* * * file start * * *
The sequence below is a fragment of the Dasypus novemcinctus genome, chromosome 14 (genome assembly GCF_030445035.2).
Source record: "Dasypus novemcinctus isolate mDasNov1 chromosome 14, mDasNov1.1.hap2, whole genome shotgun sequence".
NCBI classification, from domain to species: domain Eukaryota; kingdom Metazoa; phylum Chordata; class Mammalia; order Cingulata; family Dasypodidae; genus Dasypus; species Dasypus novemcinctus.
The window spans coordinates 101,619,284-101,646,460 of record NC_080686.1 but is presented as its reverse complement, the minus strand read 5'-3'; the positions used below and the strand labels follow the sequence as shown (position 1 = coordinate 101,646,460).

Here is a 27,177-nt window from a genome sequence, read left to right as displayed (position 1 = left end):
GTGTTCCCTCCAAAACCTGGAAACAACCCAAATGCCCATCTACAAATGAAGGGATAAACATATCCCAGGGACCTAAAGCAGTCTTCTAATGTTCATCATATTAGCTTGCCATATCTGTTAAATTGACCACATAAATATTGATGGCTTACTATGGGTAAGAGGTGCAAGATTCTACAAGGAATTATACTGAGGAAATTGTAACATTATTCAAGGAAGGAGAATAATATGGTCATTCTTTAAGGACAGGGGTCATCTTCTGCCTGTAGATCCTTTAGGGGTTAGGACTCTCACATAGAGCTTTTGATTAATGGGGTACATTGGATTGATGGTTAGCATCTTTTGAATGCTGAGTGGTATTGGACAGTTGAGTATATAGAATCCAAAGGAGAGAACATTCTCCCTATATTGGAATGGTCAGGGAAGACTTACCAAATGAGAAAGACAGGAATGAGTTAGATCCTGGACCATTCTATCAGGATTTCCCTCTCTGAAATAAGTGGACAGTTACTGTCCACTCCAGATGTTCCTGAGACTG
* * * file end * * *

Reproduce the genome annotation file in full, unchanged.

The sequence below is a fragment of the Dasypus novemcinctus genome, chromosome 14 (genome assembly GCF_030445035.2).
Source record: "Dasypus novemcinctus isolate mDasNov1 chromosome 14, mDasNov1.1.hap2, whole genome shotgun sequence".
NCBI classification, from domain to species: domain Eukaryota; kingdom Metazoa; phylum Chordata; class Mammalia; order Cingulata; family Dasypodidae; genus Dasypus; species Dasypus novemcinctus.
The window spans coordinates 101,619,284-101,646,460 of record NC_080686.1 but is presented as its reverse complement, the minus strand read 5'-3'; the positions used below and the strand labels follow the sequence as shown (position 1 = coordinate 101,646,460).

Here is a 27,177-nt window from a genome sequence, read left to right as displayed (position 1 = left end):
GTGTTCCCTCCAAAACCTGGAAACAACCCAAATGCCCATCTACAAATGAAGGGATAAACATATCCCAGGGACCTAAAGCAGTCTTCTAATGTTCATCATATTAGCTTGCCATATCTGTTAAATTGACCACATAAATATTGATGGCTTACTATGGGTAAGAGGTGCAAGATTCTACAAGGAATTATACTGAGGAAATTGTAACATTATTCAAGGAAGGAGAATAATATGGTCATTCTTTAAGGACAGGGGTCATCTTCTGCCTGTAGATCCTTTAGGGGTTAGGACTCTCACATAGAGCTTTTGATTAATGGGGTACATTGGATTGATGGTTAGCATCTTTTGAATGCTGAGTGGTATTGGACAGTTGAGTATATAGAATCCAAAGGAGAGAACATTCTCCCTATATTGGAATGGTCAGGGAAGACTTACCAAATGAGAAAGACAGGAATGAGTTAGATCCTGGACCATTCTATCAGGATTTCCCTCTCTGAAATAAGTGGACAGTTACTGTCCACTCCAGATGTTCCTGAGACTG